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University police dive into advanced cultural training

The Hollywood stereotype of a tough cop usually portrays a steely-eyed officer with ice flowing in his veins, cut off from those pesky emotions that might slow the action. The reality of how officers interact during an incident can be quite different.

“We’re human, so just ignoring emotions won’t help,” said Sgt. Michael Gardner of the Illinois State University Police Department (ISUPD). “We can’t just take half ourselves to a call. We have to be at full attention, and that means acknowledging emotions.”

image of two police officers speaking and looking at a computer

Sgt. Michael Gardner, left, in a photo that appeared in the Pantagraph newspaper.

Gardner, who is part of the Inclusion Change Management Team for the Division of Student Affairs, is helping institute a project for the ISUPD known as Racial Intelligence Training and Engagement (RITE). The training walks participants through the process of recognizing and understanding bias and the emotions that may surface during a call.

“I know it is called ‘racial intelligence,’ but it should really be called cultural intelligence,” said Gardner, an 11-year veteran of the ISUPD. “Race can be part of it, but it is more about understanding what you bring with you.”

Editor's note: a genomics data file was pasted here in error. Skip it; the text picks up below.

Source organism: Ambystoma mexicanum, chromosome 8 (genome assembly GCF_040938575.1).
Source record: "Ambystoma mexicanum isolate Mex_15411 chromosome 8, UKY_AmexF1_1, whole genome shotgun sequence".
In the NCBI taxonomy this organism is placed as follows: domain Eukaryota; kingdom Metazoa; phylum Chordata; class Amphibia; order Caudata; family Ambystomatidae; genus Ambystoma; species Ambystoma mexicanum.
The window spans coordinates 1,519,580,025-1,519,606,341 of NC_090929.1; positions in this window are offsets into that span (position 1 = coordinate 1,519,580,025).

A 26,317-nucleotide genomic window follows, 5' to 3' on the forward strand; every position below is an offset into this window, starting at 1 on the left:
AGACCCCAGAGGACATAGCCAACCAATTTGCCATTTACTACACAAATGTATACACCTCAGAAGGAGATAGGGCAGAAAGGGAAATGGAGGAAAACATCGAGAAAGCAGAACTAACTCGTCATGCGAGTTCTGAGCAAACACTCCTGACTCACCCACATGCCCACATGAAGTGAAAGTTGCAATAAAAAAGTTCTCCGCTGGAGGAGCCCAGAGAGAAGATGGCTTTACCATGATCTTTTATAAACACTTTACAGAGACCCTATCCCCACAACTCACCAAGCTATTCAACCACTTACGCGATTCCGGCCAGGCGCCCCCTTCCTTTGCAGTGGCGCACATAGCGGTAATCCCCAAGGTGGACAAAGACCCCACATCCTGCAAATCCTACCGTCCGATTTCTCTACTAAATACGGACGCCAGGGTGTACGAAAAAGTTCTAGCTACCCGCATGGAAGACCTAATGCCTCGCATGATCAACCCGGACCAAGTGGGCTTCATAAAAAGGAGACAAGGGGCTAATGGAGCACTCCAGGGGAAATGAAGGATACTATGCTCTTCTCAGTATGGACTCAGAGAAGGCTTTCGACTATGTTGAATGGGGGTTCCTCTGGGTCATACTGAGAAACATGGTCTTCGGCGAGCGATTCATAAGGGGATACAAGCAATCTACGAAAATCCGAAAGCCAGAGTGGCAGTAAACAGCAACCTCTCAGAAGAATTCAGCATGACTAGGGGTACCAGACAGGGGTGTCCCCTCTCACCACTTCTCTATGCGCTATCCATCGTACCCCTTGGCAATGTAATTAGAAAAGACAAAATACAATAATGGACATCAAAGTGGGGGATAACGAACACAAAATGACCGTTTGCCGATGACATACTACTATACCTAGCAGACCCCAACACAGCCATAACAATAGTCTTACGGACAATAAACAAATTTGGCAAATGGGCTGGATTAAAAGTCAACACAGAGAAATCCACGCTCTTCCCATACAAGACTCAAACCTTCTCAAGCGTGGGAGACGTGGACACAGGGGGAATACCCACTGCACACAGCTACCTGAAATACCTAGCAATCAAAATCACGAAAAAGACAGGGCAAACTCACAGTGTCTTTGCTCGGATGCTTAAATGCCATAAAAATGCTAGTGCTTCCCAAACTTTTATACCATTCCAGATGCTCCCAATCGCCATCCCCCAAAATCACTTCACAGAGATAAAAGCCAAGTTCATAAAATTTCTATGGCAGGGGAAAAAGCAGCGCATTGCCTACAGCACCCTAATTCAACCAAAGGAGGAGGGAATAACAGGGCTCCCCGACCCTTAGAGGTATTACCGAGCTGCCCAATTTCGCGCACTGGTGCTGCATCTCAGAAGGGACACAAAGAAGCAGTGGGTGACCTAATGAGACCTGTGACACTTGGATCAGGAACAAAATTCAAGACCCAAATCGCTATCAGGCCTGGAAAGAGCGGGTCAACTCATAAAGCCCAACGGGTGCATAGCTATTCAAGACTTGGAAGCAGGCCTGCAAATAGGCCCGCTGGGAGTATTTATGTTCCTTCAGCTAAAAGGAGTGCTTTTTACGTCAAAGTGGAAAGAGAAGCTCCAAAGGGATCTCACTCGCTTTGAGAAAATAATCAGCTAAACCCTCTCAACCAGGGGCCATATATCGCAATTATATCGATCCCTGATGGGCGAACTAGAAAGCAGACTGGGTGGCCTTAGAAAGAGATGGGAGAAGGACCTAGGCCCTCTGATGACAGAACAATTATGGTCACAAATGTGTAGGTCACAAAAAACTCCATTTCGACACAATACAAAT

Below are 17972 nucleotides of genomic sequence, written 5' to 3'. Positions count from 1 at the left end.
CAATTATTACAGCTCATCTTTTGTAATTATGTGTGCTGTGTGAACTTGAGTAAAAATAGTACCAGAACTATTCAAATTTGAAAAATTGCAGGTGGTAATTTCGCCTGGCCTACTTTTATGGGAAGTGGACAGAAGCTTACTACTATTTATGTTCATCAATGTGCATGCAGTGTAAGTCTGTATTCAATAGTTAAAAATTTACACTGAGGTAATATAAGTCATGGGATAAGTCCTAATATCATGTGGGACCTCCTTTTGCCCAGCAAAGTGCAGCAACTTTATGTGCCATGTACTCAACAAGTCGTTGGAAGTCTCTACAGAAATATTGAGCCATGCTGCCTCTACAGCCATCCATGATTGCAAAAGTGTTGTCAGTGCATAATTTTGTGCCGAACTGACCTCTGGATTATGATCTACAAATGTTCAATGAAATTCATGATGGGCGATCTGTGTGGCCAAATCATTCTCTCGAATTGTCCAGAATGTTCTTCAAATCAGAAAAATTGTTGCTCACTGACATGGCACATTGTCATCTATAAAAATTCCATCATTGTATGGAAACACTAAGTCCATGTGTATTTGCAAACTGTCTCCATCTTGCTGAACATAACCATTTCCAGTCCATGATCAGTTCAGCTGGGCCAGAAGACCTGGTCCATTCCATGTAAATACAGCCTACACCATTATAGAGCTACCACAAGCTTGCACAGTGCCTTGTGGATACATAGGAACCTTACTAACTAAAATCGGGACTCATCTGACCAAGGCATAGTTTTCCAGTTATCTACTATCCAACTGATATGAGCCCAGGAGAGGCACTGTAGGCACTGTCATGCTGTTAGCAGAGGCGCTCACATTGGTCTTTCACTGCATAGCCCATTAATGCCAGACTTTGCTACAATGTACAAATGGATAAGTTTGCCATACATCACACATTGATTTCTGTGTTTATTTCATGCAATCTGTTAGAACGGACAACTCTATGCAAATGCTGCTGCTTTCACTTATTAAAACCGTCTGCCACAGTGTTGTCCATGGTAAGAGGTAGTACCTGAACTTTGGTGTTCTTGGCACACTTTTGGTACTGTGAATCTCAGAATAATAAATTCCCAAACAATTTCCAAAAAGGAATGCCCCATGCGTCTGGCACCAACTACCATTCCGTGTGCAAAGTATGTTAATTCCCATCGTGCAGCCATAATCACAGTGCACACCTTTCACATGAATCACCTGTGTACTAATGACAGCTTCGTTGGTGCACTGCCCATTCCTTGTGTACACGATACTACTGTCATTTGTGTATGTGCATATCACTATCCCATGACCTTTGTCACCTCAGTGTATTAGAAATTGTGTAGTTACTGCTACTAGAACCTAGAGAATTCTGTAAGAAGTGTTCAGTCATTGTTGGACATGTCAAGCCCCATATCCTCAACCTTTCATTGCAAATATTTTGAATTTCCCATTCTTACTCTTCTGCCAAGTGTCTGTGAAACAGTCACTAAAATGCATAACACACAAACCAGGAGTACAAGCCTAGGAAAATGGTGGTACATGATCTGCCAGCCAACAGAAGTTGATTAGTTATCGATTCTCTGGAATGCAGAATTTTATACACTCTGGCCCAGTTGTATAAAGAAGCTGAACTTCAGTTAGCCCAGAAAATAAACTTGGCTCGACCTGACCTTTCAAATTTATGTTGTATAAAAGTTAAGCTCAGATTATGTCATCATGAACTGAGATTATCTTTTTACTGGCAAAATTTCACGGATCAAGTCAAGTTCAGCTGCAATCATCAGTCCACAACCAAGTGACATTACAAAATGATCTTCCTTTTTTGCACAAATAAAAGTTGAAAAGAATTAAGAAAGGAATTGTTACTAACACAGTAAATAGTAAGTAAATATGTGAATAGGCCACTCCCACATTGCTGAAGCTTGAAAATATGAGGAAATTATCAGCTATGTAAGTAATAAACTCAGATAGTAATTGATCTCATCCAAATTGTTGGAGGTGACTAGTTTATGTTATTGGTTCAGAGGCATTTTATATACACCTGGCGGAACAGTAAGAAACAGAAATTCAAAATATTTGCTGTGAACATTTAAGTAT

Gardner took part in a RITE train-the-trainers program last year, which offered exercises and workshop formats. The training, which ISUPD will conduct, is designed to have participants recognize what might be influencing their decisions. “During the training, one officer realized he was really heavy-handed when he responded to a drunk and disorderly call,” said Gardner, who noted going through the program helped the officer understand he was reacting to his own alcoholic parents. “He said he didn’t realize he was carrying that with him to the calls.”

Along with personal history, RITE factors in social intelligence, or a person’s implicit bias toward a situation based on social factors such as religion or class. “We all grow up thinking things are supposed to be a certain way,” said Gardner, who noted RITE training takes steps to help officers discover what might trigger a bias. “Sometimes just acknowledging a bias can allow someone to handle a situation a little more fairly than you might have.”

RITE also focuses on emotional intelligence, or focusing on what officers are feeling when they respond. “Think of it as a ladder,” said Gardner. “If your pet dies, or you are dealing with something like a divorce, then you are already down on the emotional ladder.” Acknowledging those emotions can assist officers when they get ready to approach a traumatic or intense scene. “We’re taught to take a breath, recognize where we are before we go in.”

ISUPD Chief Aaron Woodruff said it is important for the entire department to go through the RITE program. “This is about our ability to react—and interact—in situations with a commitment toward empathy,” said Woodruff.

“It’s all about situational awareness,” said Gardner, “and being your best when you respond to someone who needs you to be your best.”

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